Our mental health is inseparable from our physical health and well-being. Yet, unlike for physical health conditions, treatment for mental health conditions has long been underfunded, underappreciated, and overly stigmatized.
While the COVID-19 pandemic certainly intensified the unmet needs for mental health services and made it more difficult for individuals to access mental health care services, this issue significantly predates and outscales the onset of the pandemic in early 2020.
According to a recent poll conducted by the Kaiser Family Foundation and CNN, approximately 90 percent of Americans believe there is a mental health crisis in the United States today. An estimated 1 in 5 adults are affected by mental illness, and of those nearly half do not receive the treatment they need.
In 2022, reports of a 25 percent increase in the global prevalence of anxiety and depression pushed the Biden administration to prioritize access to mental health services, including the $1.5 trillion Consolidated Appropriations Act of 2022 that extended Medicare coverage related to telehealth practices.
Among the various barriers cited by KFF/CNN poll respondents, an insufficient supply of mental health providers was cited as one of the more significant contributing factors. In 2021, more than one-third of Americans (37 percent) lived in geographic areas with shortages of mental health professionals.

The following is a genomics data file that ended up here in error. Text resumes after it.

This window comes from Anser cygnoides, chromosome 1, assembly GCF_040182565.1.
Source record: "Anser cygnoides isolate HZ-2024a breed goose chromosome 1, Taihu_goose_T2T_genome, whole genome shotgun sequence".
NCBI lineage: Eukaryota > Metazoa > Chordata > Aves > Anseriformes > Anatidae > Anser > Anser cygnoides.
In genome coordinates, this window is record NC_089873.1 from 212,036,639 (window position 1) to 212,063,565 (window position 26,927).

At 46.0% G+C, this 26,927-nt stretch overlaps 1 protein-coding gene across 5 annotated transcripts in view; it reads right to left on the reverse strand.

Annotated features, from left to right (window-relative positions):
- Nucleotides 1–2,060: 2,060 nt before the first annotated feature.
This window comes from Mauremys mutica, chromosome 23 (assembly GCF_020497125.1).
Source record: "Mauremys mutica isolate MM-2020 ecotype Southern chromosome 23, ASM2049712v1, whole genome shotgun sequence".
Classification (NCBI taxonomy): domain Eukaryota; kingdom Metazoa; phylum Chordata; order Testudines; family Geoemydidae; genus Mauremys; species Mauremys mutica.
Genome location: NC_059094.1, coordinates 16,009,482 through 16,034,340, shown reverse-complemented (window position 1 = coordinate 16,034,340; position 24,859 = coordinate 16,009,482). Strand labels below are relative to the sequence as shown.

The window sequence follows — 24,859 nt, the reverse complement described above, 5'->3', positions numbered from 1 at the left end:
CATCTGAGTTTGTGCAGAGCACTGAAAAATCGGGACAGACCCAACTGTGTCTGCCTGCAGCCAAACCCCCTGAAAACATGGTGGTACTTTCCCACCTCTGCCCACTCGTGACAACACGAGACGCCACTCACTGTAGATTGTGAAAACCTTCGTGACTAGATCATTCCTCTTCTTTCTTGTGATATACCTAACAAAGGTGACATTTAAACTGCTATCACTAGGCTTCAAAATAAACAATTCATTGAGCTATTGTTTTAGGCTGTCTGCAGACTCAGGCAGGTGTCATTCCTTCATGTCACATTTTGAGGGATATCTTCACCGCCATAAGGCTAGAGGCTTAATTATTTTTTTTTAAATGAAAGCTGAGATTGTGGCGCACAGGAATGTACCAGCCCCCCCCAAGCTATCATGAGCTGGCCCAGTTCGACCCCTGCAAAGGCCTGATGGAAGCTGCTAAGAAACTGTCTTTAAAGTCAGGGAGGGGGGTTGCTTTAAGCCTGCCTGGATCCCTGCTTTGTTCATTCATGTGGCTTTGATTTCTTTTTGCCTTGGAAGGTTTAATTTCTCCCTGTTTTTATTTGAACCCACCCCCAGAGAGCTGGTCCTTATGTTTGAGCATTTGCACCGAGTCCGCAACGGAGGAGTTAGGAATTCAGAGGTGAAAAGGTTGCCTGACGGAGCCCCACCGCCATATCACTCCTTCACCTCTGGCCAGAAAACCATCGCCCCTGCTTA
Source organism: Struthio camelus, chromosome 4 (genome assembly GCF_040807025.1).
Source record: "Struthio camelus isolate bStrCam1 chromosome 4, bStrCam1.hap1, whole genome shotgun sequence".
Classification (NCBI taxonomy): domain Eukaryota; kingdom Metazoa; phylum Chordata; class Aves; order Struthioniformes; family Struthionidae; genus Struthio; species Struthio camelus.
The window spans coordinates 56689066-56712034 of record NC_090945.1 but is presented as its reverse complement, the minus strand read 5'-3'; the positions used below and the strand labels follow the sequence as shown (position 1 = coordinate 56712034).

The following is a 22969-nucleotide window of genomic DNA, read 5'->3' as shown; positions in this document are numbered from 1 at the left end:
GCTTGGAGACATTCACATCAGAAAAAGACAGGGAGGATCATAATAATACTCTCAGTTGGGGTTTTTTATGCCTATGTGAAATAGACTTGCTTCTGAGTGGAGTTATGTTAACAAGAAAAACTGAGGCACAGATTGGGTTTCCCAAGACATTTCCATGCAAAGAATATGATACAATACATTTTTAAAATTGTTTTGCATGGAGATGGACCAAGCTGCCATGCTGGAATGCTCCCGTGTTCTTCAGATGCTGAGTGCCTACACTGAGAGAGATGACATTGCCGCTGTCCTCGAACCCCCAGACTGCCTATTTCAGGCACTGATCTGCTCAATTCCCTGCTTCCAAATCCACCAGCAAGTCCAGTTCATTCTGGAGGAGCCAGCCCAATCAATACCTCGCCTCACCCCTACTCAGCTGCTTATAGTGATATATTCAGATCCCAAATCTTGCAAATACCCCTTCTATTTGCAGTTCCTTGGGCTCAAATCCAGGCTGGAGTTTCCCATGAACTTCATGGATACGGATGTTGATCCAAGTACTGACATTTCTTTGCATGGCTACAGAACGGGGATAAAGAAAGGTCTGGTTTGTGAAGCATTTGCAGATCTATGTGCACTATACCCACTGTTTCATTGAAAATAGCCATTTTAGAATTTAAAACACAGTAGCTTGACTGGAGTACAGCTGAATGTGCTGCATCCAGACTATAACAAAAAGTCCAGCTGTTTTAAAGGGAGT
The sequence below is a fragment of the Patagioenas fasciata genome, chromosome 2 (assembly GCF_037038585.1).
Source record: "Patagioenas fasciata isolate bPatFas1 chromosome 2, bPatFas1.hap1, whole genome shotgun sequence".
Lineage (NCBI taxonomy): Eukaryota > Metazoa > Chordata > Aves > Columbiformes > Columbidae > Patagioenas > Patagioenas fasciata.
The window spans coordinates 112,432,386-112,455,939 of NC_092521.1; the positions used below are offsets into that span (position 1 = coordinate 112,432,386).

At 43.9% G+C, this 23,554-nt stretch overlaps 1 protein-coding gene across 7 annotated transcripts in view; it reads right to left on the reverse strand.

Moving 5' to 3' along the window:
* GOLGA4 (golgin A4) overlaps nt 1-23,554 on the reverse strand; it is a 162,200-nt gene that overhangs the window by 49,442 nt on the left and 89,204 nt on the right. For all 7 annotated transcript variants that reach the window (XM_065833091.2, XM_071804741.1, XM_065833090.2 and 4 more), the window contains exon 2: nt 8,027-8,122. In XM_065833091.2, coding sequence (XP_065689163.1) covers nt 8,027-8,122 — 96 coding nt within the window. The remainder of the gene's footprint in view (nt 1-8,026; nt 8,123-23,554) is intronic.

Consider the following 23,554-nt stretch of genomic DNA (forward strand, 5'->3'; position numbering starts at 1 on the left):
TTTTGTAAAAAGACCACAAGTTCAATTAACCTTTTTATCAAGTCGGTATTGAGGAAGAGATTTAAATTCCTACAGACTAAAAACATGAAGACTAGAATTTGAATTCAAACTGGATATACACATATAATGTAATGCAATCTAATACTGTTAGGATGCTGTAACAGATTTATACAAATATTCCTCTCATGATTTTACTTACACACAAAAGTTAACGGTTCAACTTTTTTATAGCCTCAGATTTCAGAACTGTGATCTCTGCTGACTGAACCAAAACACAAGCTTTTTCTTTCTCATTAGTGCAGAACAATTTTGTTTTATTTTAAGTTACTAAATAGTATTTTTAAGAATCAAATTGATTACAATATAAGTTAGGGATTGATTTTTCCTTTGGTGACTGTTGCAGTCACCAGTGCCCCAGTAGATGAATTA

Lending support to the mental health crisis are the many different companies delivering telehealth services. Experts have predicted that certain areas in health care, including mental health, have been riper for disruption by telehealth companies.
A July 2021 report published by McKinsey & Company predicted that psychiatry has the highest penetration for telehealth usage, at 50 percent. A March 2022 study from the Kaiser Family Foundation reported that during the peak of the pandemic in March through August 2020, approximately 40 percent of mental health visits were performed via telehealth (compared to 11 percent of non–mental health visits).
And, while non–mental health visits performed via telehealth have more recently dropped to 5 percent, mental health visits performed via telehealth have continued to hold strong at 36 percent. Although a common perception is that reaching out for and receiving mental health care services carries a high degree of stigma, the access being provided by digital platforms has helped patients receive care discreetly and under circumstances where they feel comfortable.
As a result, stakeholders have worked to expand access to mental health care services through regulatory changes. The need for putting social distancing measures in place during the pandemic contributed to a sharp increase in the provision of telehealth services, as states promoted changes in regulations that served to widen access of counseling, therapy, prescribing, and other services via remote methods such as video and telephone.